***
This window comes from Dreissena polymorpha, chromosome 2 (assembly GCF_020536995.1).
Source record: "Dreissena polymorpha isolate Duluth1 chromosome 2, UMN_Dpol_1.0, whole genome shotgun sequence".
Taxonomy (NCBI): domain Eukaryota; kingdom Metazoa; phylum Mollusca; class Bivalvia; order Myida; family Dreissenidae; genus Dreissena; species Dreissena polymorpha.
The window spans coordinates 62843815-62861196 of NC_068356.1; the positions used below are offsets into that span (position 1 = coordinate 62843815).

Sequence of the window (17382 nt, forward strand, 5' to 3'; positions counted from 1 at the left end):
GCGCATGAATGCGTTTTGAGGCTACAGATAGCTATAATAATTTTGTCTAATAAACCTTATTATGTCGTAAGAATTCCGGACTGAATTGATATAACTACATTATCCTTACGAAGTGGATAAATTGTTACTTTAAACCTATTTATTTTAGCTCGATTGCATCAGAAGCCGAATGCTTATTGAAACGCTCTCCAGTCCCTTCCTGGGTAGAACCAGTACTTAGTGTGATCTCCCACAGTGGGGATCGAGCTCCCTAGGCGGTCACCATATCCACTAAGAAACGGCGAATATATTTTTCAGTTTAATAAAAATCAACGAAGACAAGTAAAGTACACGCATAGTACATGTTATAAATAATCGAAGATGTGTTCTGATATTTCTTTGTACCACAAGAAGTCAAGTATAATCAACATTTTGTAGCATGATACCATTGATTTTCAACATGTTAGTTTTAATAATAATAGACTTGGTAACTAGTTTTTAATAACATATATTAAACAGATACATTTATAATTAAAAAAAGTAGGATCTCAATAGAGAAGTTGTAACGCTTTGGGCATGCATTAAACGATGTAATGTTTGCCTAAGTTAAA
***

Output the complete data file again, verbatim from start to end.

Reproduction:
This window comes from Dreissena polymorpha, chromosome 2 (assembly GCF_020536995.1).
Source record: "Dreissena polymorpha isolate Duluth1 chromosome 2, UMN_Dpol_1.0, whole genome shotgun sequence".
Taxonomy (NCBI): domain Eukaryota; kingdom Metazoa; phylum Mollusca; class Bivalvia; order Myida; family Dreissenidae; genus Dreissena; species Dreissena polymorpha.
The window spans coordinates 62843815-62861196 of NC_068356.1; the positions used below are offsets into that span (position 1 = coordinate 62843815).

Sequence of the window (17382 nt, forward strand, 5' to 3'; positions counted from 1 at the left end):
GCGCATGAATGCGTTTTGAGGCTACAGATAGCTATAATAATTTTGTCTAATAAACCTTATTATGTCGTAAGAATTCCGGACTGAATTGATATAACTACATTATCCTTACGAAGTGGATAAATTGTTACTTTAAACCTATTTATTTTAGCTCGATTGCATCAGAAGCCGAATGCTTATTGAAACGCTCTCCAGTCCCTTCCTGGGTAGAACCAGTACTTAGTGTGATCTCCCACAGTGGGGATCGAGCTCCCTAGGCGGTCACCATATCCACTAAGAAACGGCGAATATATTTTTCAGTTTAATAAAAATCAACGAAGACAAGTAAAGTACACGCATAGTACATGTTATAAATAATCGAAGATGTGTTCTGATATTTCTTTGTACCACAAGAAGTCAAGTATAATCAACATTTTGTAGCATGATACCATTGATTTTCAACATGTTAGTTTTAATAATAATAGACTTGGTAACTAGTTTTTAATAACATATATTAAACAGATACATTTATAATTAAAAAAAGTAGGATCTCAATAGAGAAGTTGTAACGCTTTGGGCATGCATTAAACGATGTAATGTTTGCCTAAGTTAAA